During the second in-person Quad summit, US President Joe Biden will travel to Japan for a bilateral meeting with Indian Prime Minister Narendra Modi, according to his national security advisor on Wednesday.
Biden has elevated the leadership role of Quad, a Trump Administration initiative that includes Australia, India, Japan and the United States.
So far, there have been three summits, two of which have been online via webinar.
US National Security Advisor Jake Sullivan told reporters during the daily White House news conference that “we believe this summit will demonstrate both in substance and vision that democracies can deliver and that these four nations working together will defend and uphold the principles of a free and open Indo-Pacific.”
During his time in Tokyo, Biden plans to unveil the Indo-Pacific Economic Framework (IPEF), a new and ambitious regional economic initiative aimed at addressing the region’s new economic challenges in the 21st century.
Work on a wide range of issues will be part of this framework, including setting the rules of the digital economy, ensuring secure and resilient supply chains, and managing the energy transition.”
Biden will be joined in person by Japanese Prime Minister Shinzo Abe for the launch of IPEF, as well as by leaders from a number of other Indo-Pacific partners.
President Biden’s Indo-Pacific strategy will be on full display during this trip, and it will show that the United States can simultaneously lead a free world response to Russia’s invasion of Ukraine, and chart a course for effective American leadership and engagement in a region that will define much of the future of the 21st century,” the White House said in a statement.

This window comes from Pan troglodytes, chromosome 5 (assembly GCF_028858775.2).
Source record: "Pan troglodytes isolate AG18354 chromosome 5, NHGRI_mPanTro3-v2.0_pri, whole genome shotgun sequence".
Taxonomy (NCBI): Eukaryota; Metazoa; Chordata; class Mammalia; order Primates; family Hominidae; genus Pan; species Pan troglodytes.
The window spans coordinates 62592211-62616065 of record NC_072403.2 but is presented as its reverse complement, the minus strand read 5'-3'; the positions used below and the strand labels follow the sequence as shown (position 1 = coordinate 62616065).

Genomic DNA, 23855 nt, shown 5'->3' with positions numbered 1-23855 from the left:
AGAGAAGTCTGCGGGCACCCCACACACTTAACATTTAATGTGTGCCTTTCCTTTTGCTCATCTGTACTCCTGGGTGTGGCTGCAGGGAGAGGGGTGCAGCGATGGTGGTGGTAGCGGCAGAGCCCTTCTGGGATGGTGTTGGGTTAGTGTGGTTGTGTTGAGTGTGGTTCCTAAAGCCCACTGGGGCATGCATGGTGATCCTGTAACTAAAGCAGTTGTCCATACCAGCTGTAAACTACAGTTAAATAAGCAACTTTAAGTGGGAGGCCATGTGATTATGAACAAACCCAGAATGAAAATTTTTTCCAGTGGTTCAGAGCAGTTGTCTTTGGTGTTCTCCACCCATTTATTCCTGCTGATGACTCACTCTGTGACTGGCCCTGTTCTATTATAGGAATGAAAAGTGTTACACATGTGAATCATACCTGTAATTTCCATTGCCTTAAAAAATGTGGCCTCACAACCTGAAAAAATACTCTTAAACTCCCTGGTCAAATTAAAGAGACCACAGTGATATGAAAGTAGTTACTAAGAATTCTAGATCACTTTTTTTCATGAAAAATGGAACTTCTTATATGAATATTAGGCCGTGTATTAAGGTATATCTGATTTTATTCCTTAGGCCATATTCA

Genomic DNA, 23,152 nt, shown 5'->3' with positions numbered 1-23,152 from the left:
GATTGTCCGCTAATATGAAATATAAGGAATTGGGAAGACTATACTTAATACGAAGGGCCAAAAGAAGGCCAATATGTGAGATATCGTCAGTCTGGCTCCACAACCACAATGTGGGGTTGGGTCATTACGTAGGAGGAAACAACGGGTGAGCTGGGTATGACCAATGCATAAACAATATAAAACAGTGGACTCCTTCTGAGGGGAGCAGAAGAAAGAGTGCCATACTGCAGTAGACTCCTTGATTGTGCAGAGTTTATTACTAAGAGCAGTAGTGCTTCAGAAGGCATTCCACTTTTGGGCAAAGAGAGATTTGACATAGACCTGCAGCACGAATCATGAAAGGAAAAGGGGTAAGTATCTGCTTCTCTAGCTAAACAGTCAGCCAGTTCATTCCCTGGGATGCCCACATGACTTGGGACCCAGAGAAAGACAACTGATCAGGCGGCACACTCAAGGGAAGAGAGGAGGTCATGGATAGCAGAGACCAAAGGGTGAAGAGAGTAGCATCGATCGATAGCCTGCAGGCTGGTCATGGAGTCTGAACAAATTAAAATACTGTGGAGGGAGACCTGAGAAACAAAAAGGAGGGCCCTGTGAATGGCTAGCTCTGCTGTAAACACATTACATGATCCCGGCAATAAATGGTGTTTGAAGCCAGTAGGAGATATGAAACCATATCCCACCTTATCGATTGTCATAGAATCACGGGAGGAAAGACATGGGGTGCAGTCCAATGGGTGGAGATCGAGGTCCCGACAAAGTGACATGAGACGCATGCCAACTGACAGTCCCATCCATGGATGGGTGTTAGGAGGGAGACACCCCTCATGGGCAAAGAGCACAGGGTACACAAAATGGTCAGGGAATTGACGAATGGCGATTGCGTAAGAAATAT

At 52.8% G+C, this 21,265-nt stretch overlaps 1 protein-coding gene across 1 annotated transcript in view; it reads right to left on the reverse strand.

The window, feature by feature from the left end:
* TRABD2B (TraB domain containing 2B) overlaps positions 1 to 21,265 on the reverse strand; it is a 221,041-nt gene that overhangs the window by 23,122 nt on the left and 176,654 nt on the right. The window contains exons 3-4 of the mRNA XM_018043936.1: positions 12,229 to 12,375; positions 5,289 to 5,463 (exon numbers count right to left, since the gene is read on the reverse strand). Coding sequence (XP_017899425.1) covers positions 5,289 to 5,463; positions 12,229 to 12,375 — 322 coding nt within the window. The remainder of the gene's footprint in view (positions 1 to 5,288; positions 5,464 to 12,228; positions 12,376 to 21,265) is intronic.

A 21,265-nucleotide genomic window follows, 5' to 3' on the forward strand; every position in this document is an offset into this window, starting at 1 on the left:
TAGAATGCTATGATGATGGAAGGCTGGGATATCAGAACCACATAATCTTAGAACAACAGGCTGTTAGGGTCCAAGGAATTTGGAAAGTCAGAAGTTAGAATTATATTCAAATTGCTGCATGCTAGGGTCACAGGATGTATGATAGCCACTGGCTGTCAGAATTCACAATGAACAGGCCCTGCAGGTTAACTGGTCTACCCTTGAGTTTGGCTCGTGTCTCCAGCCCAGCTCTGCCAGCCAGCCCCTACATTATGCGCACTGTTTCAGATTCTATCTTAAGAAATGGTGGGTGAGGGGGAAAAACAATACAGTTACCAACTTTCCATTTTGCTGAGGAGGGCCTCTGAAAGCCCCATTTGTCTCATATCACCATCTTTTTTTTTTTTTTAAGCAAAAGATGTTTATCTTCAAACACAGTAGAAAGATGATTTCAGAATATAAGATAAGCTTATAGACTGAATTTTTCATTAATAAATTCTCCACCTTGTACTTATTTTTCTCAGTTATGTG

Before arriving in Japan, Vice President Biden is scheduled to meet with South Korean leaders for a summit.
We’re trying to convey a positive vision for what the world could look like if the democratic and open societies of the world work together to shape the rules of the road, define regional security architecture, and strengthen strong, powerful historic alliances,” Sullivan said.
“That’s why we believe a four-day bilateral meeting with the ROK and Japan through the Quadruple and the Indo-Pacific economic framework will send a powerful message.
“That message, we believe, will be heard far and wide. We believe that Beijing will hear it. The message, however, is not a negative one, and it’s not aimed at any particular country “he stated.
His speech is “targeted to audiences around the world who want to know what American leadership can accomplish when surrounded by allies and like-minded partners.”
As Sullivan put it, “We think we go into this trip with the wind at our back with a strong case to make that we have the ability to deliver against the security and economic challenges of our time.”